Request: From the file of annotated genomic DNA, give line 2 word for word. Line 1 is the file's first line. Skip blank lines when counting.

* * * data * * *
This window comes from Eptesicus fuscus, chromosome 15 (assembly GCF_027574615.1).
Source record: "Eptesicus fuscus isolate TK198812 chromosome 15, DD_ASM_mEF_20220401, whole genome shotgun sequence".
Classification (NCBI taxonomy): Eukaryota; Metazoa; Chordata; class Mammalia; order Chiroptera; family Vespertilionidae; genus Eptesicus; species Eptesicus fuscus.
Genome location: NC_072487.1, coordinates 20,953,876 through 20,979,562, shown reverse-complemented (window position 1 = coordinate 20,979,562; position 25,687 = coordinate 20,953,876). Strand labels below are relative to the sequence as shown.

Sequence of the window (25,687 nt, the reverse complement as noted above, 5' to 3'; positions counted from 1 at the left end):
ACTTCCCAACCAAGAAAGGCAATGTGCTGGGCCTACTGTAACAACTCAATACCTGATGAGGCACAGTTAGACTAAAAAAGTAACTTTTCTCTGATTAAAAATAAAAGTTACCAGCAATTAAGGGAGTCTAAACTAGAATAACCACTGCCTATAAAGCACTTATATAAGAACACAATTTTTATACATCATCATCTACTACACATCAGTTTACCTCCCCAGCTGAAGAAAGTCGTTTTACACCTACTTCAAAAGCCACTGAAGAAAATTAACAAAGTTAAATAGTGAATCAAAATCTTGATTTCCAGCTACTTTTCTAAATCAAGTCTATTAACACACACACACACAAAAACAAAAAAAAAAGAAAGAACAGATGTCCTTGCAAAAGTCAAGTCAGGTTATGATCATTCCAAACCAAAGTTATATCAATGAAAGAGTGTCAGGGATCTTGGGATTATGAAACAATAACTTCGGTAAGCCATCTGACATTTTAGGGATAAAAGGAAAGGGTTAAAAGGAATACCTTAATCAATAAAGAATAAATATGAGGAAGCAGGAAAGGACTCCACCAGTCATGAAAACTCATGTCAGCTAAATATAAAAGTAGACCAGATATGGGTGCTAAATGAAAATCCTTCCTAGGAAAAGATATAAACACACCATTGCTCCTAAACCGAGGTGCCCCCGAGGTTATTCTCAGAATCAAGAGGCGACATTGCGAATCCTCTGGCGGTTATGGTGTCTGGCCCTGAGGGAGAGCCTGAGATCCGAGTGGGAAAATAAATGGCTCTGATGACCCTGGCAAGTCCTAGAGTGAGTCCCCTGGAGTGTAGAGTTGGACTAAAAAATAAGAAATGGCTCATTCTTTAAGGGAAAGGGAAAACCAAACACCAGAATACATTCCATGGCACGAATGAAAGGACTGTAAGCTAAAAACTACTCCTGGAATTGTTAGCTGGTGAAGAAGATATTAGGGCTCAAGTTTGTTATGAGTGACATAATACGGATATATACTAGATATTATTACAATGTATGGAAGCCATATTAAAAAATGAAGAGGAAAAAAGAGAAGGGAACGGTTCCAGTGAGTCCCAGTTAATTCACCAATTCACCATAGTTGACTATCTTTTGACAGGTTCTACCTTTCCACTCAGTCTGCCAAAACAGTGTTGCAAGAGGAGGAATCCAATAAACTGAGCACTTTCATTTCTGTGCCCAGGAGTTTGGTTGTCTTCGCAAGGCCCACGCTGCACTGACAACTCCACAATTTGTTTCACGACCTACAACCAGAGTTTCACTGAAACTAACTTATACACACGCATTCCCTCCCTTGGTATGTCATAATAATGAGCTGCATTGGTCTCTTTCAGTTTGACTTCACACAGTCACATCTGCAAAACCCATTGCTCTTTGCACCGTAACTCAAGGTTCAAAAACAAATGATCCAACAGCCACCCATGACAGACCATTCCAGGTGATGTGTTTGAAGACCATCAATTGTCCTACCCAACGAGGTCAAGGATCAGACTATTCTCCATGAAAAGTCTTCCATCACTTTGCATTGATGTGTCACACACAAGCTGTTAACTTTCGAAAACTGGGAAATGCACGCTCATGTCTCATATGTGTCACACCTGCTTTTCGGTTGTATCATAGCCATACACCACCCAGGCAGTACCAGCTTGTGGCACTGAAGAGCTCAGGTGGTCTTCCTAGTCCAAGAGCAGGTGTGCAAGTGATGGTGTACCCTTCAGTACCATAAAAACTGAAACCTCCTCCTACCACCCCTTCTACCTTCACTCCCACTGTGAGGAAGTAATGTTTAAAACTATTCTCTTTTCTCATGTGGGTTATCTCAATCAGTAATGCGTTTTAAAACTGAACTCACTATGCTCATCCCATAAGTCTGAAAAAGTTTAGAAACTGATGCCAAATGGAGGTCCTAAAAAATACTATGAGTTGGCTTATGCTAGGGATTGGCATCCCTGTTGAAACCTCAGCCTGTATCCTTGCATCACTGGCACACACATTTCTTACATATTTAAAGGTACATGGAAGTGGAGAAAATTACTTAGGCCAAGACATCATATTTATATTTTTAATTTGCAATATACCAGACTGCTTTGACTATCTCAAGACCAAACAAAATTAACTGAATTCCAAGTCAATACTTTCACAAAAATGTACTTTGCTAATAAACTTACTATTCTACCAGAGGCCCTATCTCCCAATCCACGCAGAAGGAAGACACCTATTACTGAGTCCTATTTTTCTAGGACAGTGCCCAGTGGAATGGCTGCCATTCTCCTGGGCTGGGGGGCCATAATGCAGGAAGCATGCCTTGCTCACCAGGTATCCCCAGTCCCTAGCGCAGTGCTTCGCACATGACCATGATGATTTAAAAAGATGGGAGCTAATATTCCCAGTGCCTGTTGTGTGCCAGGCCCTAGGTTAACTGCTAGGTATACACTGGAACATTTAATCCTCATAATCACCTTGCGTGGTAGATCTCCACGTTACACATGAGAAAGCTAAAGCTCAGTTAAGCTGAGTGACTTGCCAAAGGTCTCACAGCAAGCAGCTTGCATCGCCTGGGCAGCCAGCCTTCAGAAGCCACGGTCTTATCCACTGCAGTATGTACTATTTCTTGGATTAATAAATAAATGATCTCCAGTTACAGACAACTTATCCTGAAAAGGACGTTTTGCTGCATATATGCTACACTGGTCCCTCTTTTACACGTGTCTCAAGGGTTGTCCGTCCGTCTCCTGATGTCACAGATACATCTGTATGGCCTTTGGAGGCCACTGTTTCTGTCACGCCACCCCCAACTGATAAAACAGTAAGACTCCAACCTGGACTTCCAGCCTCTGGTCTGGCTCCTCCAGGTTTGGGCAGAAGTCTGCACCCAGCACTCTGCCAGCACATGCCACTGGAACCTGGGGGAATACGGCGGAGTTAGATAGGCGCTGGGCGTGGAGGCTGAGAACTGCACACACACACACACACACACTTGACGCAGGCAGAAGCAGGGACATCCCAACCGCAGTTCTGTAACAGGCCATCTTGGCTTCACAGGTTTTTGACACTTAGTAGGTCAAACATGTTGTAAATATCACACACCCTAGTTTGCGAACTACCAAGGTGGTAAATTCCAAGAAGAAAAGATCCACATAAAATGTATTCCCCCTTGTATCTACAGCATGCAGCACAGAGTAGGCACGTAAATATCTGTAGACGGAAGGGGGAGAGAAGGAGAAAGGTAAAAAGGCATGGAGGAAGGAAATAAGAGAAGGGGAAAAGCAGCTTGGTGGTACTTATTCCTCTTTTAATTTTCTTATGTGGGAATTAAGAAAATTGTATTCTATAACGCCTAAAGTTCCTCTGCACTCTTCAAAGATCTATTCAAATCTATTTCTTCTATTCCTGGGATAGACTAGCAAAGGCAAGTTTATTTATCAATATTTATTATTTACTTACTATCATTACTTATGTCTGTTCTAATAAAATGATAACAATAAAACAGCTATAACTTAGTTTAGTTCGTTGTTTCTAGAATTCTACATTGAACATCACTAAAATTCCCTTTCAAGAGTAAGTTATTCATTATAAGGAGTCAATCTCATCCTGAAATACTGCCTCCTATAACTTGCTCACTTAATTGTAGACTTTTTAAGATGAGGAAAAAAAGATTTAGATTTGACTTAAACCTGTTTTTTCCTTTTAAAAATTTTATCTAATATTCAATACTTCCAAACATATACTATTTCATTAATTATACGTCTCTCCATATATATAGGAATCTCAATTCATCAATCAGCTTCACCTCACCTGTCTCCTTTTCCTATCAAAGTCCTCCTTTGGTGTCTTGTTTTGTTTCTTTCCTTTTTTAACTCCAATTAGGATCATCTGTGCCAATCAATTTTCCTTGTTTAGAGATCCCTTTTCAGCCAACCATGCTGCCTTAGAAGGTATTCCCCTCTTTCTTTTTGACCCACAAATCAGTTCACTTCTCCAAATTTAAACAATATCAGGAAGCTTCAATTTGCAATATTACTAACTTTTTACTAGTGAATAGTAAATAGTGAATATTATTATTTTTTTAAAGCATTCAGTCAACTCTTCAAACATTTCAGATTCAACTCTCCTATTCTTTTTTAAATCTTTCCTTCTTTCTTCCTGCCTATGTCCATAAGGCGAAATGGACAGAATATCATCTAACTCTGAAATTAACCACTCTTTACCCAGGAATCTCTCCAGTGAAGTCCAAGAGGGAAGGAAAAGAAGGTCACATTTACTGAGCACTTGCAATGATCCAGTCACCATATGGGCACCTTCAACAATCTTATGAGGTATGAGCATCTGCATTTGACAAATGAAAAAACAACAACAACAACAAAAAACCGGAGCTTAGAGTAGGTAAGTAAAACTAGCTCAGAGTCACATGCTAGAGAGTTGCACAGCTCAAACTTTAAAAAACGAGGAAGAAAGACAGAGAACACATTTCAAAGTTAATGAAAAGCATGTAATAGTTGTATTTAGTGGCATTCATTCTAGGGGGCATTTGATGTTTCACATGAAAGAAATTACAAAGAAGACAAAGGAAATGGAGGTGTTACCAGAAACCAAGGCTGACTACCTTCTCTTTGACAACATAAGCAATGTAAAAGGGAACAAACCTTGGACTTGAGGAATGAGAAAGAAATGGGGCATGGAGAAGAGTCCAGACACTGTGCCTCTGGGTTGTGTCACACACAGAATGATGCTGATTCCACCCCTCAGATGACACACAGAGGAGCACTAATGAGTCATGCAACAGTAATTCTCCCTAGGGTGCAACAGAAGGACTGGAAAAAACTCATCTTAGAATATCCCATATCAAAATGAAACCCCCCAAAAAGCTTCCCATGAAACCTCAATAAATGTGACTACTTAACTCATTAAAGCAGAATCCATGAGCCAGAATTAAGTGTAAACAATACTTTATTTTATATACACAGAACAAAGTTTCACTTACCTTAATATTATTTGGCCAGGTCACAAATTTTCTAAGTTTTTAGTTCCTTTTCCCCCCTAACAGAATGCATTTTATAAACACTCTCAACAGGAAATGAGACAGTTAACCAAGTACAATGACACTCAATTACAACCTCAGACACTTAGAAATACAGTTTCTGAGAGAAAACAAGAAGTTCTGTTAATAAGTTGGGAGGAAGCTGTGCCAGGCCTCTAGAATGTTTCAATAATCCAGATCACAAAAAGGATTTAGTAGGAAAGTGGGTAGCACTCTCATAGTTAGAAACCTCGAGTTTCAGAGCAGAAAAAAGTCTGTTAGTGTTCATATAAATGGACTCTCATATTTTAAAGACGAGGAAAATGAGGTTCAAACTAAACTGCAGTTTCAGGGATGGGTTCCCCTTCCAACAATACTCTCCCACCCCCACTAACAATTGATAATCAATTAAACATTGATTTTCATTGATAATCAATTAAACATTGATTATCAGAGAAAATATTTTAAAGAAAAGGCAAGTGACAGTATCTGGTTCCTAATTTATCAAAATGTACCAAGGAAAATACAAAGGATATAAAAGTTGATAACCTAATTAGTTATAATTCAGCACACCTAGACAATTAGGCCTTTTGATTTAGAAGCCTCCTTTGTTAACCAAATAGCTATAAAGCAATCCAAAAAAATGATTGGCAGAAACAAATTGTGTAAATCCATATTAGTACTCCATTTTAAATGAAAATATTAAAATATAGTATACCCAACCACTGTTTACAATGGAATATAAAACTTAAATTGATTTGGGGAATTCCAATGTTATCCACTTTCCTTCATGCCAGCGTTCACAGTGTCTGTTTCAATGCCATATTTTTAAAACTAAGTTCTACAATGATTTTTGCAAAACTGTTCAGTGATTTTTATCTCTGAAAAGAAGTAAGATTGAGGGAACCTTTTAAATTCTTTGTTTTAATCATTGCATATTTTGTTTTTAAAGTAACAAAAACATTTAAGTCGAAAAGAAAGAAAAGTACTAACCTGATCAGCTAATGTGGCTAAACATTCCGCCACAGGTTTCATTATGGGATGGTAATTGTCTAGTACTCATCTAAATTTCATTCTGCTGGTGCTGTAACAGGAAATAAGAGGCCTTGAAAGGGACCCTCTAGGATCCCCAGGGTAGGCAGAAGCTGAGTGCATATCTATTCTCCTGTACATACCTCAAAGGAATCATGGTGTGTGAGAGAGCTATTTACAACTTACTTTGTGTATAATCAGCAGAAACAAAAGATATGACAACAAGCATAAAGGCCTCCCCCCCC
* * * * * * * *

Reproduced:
Source record: "Eptesicus fuscus isolate TK198812 chromosome 15, DD_ASM_mEF_20220401, whole genome shotgun sequence".